It is not uncommon for people to feel anxious about the future. Confusing and often frightening information is coming to them through the media about climate change, artificial intelligence and other challenging issues. People are turning to museums to help them understand what's going on, and what they can do to prepare and participate, said Patricia Ward, a AAAS Fellow and the director of science exhibitions at Chicago’s Museum of Science and Industry (MSI).
Although engaging the public comes naturally to science museums, the people who work at the best of them never stop thinking of new ways to be clear, comprehensive, authentic and exciting. "We provide topics and experiences to create a context for our audience to imagine how the future will apply to them," said Ward. "We want to give people a sense of agency. Humans are pretty ingenious, and it's our mission at MSI to inspire the inventive genius in everyone. We're all in this world together. Let's shape it together," she said. The MSI staff works hard to offer visitors from all walks of life "a place where you can come and engage in these really important and fascinating topics."
One way MSI engages with visitors is through their exhibit called “Extreme Ice.” This exhibit uses photographs and time-lapse videos provided by James Balog's Earth Vision Institute to document the accelerating rate at which glaciers are melting as temperatures rise across the globe.
The Museum of Science (MOS) in Boston, Massachusetts, also finds interesting ways to present challenging science topics, like quantum mechanics and nanotechnology, to the general public, in keeping with that museum's mission "to play a leading role in transforming the nation's relationship with science and technology."
Now the director of the museum's Strategic Projects Group, AAAS Fellow Carol Lynn Alpert played a large role in launching the MOS's Current Science and Technology Center. Alpert was involved in some of the earliest "rapid response" museum programming, she said, addressing and interpreting big science and technology news stories, including the anthrax bioterrorism attacks in 2001, the Space Shuttle Columbia disaster of 2003, stem cell research and genetic engineering.
With a traditional museum exhibit requiring at least a couple of years to create and install, it's important to find ways to "keep up with the pace of events and discovery in science and technology," and to interpret those developments for the public, said Alpert. She works with scientists to communicate their complex work in presentations at the museum, in videos and other media, science theater and other events. Her group also created the Quantum Matters™ Science Communication Competition, which solicits quantum researchers' best ideas for how to inspire young people to get involved in their field.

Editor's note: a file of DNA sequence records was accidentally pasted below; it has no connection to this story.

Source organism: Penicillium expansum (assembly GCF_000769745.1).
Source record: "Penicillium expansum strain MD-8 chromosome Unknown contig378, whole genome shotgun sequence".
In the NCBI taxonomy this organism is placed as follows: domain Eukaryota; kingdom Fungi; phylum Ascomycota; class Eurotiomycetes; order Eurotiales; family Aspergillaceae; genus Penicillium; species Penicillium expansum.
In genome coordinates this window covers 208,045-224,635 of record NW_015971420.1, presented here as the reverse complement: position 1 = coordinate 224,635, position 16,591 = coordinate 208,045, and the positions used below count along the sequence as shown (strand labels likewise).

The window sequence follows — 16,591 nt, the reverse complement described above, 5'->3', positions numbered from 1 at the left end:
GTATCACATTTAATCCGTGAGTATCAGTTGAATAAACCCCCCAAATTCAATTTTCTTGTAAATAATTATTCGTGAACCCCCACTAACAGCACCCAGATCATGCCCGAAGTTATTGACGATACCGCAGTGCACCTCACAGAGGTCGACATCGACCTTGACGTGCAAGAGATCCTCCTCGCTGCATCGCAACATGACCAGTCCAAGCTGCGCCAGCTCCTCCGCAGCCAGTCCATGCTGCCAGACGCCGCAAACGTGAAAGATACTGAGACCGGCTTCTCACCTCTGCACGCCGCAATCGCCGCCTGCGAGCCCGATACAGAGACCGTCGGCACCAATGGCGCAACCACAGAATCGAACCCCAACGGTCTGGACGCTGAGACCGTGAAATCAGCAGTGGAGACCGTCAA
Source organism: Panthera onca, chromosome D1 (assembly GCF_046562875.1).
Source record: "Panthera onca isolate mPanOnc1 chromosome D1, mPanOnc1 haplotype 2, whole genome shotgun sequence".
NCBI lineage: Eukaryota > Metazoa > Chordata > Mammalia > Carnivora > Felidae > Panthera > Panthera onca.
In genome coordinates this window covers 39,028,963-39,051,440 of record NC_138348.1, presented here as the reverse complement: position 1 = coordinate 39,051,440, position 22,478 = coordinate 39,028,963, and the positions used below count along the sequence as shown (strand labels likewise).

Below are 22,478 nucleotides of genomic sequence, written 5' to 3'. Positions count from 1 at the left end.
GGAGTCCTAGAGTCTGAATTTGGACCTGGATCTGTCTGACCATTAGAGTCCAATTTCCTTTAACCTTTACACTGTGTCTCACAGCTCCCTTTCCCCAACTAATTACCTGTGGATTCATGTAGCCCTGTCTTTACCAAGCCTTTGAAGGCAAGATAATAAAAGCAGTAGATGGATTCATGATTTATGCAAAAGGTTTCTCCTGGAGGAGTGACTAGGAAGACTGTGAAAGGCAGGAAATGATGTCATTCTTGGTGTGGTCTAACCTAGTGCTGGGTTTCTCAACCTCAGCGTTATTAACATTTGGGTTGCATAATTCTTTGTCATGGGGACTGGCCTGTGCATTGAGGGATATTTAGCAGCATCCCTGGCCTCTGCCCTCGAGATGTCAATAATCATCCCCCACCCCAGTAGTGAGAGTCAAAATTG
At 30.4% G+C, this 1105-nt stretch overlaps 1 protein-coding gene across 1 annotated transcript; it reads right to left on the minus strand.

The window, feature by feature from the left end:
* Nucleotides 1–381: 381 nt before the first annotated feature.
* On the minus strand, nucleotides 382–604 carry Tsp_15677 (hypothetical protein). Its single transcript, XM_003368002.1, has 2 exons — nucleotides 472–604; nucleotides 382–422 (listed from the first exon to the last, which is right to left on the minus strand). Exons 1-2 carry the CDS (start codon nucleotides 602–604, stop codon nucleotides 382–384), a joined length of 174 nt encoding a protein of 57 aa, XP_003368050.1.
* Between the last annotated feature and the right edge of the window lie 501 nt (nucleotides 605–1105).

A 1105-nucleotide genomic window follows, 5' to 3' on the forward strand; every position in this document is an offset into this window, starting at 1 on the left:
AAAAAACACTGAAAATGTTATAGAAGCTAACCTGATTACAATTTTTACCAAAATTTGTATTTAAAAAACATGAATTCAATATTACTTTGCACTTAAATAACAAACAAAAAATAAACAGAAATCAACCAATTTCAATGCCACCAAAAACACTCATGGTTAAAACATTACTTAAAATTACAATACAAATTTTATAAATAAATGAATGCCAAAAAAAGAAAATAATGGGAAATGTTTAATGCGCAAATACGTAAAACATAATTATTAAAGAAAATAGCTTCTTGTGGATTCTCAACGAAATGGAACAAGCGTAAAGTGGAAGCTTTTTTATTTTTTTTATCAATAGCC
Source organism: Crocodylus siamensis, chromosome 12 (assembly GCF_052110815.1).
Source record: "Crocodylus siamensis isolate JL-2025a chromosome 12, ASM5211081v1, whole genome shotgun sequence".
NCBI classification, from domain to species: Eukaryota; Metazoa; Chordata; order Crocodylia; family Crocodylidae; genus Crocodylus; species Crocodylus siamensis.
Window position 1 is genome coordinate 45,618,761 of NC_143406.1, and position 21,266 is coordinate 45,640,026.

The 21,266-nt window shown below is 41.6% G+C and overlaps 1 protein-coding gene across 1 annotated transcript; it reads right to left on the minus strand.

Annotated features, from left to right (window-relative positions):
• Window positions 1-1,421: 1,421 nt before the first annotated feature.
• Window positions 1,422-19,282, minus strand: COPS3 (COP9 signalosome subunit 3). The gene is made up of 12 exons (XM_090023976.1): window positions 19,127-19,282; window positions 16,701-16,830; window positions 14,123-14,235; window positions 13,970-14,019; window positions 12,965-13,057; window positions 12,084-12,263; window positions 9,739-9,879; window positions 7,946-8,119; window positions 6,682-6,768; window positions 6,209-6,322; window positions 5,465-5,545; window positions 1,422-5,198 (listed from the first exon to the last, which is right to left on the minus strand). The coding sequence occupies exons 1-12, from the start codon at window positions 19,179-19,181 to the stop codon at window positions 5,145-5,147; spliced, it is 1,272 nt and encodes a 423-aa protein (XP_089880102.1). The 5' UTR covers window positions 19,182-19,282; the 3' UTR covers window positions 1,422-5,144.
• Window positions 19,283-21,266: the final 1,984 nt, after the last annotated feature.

"It's a challenge to make some of these more complex areas of science and technology understandable and exciting for a broader audience. Grappling with that challenge can be a lot of fun," Alpert said.
Science communication is also at the very core of the National Museum of Natural History in Washington, DC, one of the Smithsonian Institution's 19 free, largely publicly funded museums (and one zoo), said AAAS Fellow Torben Rick, the museum's curator of North American archaeology.
"We have an obligation to get the word out," said Rick, an anthropologist and an archeologist who studies ancient maritime societies and coastal ecologies, especially on the West Coast of the United States. About five million people visit his museum every year, and Rick knows he has only minutes to convey something important about the natural world to any given visitor. He thinks simple exhibits, even dioramas, can speak to visitors, and he enjoys going to the Ocean Hall and watching people read the informational panels there.
Rick has come to believe that some of "the most powerful engagements" with the public occur during public programming events. He loves participating in "The Scientist Is In" events, taking a cart of ancient oysters and other objects onto the exhibit floor for four hours at a time to chat with visitors one-to-one about his research, while they examine objects that relate to his work. Oysters, which have always been a prized food, can tell us a lot about the health of the waters they lived in, and about the people who ate them. Having that conversation with visitors "is a great way to bridge the past and present and the future."
Rick said, "People love stories. They help visitors connect. People want to know, 'Where do I fit into this picture? How does this fit into my life?'"